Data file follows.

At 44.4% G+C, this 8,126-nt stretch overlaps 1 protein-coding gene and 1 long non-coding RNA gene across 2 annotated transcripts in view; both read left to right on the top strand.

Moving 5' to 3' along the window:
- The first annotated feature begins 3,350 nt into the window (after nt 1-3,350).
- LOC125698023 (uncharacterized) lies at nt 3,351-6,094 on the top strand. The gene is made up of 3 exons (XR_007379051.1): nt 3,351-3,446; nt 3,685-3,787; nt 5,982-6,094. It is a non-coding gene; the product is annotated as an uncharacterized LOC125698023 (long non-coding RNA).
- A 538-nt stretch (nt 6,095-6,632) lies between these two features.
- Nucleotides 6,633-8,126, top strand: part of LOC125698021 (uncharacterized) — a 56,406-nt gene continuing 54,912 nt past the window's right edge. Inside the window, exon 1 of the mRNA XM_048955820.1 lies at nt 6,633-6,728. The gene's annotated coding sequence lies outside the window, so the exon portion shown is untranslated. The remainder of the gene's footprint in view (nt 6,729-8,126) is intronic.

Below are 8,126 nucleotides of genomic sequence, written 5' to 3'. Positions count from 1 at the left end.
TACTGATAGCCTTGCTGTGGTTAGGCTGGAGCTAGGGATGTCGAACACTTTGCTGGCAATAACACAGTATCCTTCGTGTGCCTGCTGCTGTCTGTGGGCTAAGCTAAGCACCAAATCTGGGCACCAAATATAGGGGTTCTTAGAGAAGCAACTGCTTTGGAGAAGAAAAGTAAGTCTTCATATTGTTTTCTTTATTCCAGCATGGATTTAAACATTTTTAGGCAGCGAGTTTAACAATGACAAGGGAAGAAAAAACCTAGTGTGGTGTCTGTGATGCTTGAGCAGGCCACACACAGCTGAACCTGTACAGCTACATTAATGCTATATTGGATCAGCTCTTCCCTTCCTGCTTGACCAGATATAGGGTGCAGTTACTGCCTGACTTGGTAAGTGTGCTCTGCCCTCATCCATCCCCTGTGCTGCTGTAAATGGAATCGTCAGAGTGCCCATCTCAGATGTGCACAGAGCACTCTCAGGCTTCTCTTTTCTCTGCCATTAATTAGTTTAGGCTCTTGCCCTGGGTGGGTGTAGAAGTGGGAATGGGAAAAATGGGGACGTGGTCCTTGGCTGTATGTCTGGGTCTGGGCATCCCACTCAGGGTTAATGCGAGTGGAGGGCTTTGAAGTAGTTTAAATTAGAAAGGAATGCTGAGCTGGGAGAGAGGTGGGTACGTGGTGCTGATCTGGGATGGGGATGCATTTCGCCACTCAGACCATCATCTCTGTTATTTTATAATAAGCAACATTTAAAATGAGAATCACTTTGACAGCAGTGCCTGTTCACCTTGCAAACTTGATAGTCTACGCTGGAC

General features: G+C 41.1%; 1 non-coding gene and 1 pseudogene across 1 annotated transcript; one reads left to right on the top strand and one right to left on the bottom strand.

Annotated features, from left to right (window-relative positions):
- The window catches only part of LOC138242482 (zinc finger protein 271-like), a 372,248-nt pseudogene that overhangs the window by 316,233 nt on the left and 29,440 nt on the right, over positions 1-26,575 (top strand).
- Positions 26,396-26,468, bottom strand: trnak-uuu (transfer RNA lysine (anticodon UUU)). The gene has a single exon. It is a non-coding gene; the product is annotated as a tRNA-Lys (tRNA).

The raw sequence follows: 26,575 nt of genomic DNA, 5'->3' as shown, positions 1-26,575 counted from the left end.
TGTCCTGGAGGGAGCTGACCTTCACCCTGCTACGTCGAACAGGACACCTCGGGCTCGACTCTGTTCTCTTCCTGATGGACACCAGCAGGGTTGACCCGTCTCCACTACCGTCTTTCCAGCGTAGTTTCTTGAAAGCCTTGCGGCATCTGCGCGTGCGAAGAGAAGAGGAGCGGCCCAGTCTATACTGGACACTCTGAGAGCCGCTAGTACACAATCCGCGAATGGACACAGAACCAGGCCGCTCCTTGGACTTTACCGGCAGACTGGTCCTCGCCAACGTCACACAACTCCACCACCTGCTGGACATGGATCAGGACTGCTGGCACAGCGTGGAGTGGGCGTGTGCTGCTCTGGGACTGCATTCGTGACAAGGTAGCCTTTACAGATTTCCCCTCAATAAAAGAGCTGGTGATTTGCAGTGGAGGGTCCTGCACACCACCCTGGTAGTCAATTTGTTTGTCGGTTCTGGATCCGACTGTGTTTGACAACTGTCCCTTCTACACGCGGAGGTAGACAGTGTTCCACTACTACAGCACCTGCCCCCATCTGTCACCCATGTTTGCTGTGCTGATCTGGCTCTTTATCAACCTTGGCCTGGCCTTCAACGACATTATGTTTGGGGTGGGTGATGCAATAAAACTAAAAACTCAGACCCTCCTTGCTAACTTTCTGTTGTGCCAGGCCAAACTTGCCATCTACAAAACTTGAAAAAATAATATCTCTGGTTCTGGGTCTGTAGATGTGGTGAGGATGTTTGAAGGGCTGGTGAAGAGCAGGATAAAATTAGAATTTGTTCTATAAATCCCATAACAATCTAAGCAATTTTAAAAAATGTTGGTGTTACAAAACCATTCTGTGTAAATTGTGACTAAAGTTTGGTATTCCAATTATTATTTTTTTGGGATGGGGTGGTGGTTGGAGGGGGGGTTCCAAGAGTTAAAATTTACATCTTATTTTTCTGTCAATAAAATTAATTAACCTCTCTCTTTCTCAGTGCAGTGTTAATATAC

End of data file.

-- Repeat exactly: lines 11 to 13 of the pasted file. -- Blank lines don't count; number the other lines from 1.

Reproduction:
- The window catches only part of LOC138242482 (zinc finger protein 271-like), a 372,248-nt pseudogene that overhangs the window by 316,233 nt on the left and 29,440 nt on the right, over positions 1-26,575 (top strand).
- Positions 26,396-26,468, bottom strand: trnak-uuu (transfer RNA lysine (anticodon UUU)). The gene has a single exon. It is a non-coding gene; the product is annotated as a tRNA-Lys (tRNA).

The raw sequence follows: 26,575 nt of genomic DNA, 5'->3' as shown, positions 1-26,575 counted from the left end.